Native American Heritage Month is celebrated every November in the United States. It's a time to celebrate the incredible richness and diversity of Indigenous peoples, to educate the public, and to shine a spotlight on issues plaguing Native American communities today.
Here are seven active Native American musicians whose work we think you should know.
Genre: Multi-genre, with a focus on alternative rock
Born Liam McDonald, indigenous multi-instrumentalist and songwriter OPLIAM has spent the last few years creating music that merges hip-hop, rock and roll, and reggae. His most recent album, What Symbol Represents a Spirit, was released in July of 2021. OPLIAM tours all over the country and internationally to share his stories and raise awareness of current issues pertaining to the Indigenous People of the United States. He is Mohawk on his father's side with roots in Montreal.
Aside from performing music, OPLIAM also organizes concerts. His annual Native American Heritage Month showcase is done in collaboration with the Old Town School of Folk Music in Chicago. In 2021, he also signed a publishing deal with Penguin Random House to create a nonfiction children's book series that will offer an unfiltered history of the United States.
Genre: Hip-Hop, Pop
Location: From South Dakota, currently based in Chicago
Award-winning Sicangu Lakota musician Frank Waln was born in South Dakota on the Rosebud Reservation. In early adulthood, Waln made the move to Chicago to study Audio Arts and Acoustics at Columbia College. Since arriving in Chicago, Waln has won awards and grants both for creating his own music and for supporting the artistic endeavors of other Indigenous musicians. His accomplishments include three Native American Music Awards, the 2014 Chicago Mayor’s Award for Civic Engagement, and the 2016 3Arts Grant for Chicago Artists.
Apart from writing music, Frank Waln is a part of the Dream Warriors Management Team, which strives to uplift the voices of indigenous musicians in the United States. Waln has also contributed written pieces to publications such as The Guardian.
Genre: Folk, Americana
Kelly Jackson likes to label herself as a “Native Americana” artist. Her music combines elements of Native American folk song, traditional Americana, reggae, and spoken word poetry. Highlights of Jackson’s musical career include winning the Native American Music Award for best Americana Album of the Year (Spirit of a Woman) and touring around the country and the world.
In addition to being a musician, Jackson is a tribal advocate, philanthropist, and to quote her website, “most importantly, a mother and a grandmother.” She is currently most active in her role as co-founder of Spirit of a Woman, an organization offering personal and professional development opportunities for indigenous women.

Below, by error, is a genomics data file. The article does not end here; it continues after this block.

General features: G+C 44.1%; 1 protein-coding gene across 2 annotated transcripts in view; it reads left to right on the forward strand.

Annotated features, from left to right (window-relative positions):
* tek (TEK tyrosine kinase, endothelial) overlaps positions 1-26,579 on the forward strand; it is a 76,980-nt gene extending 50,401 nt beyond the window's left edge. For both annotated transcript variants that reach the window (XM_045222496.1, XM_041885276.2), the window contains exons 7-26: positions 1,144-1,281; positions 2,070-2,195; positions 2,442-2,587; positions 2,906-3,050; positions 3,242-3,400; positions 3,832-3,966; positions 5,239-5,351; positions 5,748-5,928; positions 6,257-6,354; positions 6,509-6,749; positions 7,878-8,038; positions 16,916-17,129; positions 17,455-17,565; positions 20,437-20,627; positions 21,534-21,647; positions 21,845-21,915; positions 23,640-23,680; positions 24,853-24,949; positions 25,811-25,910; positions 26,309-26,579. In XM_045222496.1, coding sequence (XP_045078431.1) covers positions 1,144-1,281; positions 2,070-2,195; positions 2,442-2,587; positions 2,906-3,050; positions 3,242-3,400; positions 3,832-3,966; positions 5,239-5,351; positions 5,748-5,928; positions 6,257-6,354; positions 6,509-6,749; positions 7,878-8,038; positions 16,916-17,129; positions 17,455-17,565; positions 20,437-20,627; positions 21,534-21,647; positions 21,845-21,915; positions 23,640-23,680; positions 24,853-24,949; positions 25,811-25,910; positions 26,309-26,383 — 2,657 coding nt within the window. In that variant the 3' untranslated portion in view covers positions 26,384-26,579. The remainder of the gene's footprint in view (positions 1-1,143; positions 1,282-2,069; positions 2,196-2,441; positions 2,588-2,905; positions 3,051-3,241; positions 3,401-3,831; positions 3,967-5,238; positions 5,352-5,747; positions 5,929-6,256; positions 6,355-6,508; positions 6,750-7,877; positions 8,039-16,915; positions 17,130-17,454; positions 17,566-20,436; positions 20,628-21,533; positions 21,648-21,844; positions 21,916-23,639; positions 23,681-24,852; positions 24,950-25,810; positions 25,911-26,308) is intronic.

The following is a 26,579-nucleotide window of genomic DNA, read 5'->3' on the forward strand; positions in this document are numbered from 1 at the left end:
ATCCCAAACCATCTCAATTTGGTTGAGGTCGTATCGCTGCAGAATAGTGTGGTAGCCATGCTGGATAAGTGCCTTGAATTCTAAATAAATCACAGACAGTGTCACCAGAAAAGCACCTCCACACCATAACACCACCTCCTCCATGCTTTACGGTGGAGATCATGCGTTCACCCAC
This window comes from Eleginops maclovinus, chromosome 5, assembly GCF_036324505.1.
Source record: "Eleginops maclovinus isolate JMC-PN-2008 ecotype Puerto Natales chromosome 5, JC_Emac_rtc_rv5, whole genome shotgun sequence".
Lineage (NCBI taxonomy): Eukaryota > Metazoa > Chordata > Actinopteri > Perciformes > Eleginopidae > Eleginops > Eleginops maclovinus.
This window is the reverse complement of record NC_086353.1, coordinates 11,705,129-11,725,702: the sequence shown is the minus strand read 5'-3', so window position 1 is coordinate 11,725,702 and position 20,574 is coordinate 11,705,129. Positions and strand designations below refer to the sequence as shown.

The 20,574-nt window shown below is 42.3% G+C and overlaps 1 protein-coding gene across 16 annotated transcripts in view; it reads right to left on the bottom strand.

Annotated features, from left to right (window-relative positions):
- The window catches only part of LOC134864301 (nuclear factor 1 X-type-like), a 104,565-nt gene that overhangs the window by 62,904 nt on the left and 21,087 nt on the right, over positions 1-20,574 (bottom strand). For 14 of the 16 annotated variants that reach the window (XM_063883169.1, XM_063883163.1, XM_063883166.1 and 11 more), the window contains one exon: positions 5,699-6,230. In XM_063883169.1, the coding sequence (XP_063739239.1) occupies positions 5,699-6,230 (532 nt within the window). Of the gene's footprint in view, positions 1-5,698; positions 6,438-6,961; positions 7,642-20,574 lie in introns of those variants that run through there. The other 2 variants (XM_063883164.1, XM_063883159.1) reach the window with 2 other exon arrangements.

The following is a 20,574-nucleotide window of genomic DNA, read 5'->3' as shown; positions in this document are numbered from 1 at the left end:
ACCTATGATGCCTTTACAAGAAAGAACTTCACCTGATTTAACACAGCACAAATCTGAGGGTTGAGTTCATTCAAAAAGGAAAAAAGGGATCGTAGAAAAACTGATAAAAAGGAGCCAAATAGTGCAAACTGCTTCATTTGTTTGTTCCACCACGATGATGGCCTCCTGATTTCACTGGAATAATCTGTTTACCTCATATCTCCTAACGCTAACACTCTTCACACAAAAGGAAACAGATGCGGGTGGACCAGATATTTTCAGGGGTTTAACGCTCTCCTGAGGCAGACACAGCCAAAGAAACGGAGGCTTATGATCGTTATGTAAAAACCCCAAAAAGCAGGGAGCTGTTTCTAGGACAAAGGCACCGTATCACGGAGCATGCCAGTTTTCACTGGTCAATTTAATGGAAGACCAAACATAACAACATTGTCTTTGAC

Genre: Rock, Punk, Folk
Location: Flagstaff, Arizona
Brother and sister duo Jeneda and Clayson Benally use their musical skills to bring indigenous life to the forefront of their art. Their spare set up of bass and percussion is inspired by punk rock but is infused with their own influences of folk music, Navajo rhythm, pop, and other types of rock. The duo originates from the Diné (Navajo) Nation in Arizona; their band name “Sihasin” is Diné for hope.
Hope is one of the band’s main inspirations. They often write politically-charged music that seeks to both raise awareness and inspire action around environmental issues. In addition to writing music, they host a variety of workshops that focus on activism.
Genre: Acoustic, Pop, Americana
Raye Zaragoza makes music that draws from her Japanese, American, Mexican, and Indigenous heritage. Her acoustic pop style invites listeners of all generations to contemplate their identities and what it means to achieve the American dream. Zaragoza especially hopes to inspire other young women of color; her debut album Fight for You is dedicated to empowering women on their journey towards self-discovery as well as raising awareness of struggles that plague women of color to this day.
Genre: Hip hop
Location: Turtle Mountain Reservation, North Dakota
Ojibwe hip hop artist and speaker Mic Jordan is passionate about sharing music that speaks to his love of life and where he’s come from. His music talks openly about struggles that he and his community have faced with alcoholism, suicide, and institutional disinvestment. He hopes to spread positivity through music — especially to younger generations.
In addition to making music, Jordan is also a public speaker who addresses issues of addiction, problems facing the indigenous community today, and the adverse effects of Native mascots and stereotypes.
Genre: Performance Art, Country, Rock
Trixie Mattel, the stage name of Brian Firkus, is a half-Ojibwe drag queen and musician from Wisconsin, who received a degree in Musical Theater from UW-Milwaukee. Thanks to winning Season 3 of RuPaul’s Drag Race, Trixie Mattel is now a popular YouTube vlogger, comedian, and musician. She enjoys great success as an iconic touring performer.
Author's Note: To learn about more Native American musicians, past and present, we recommend perusing the archives of the Native American Music Awards.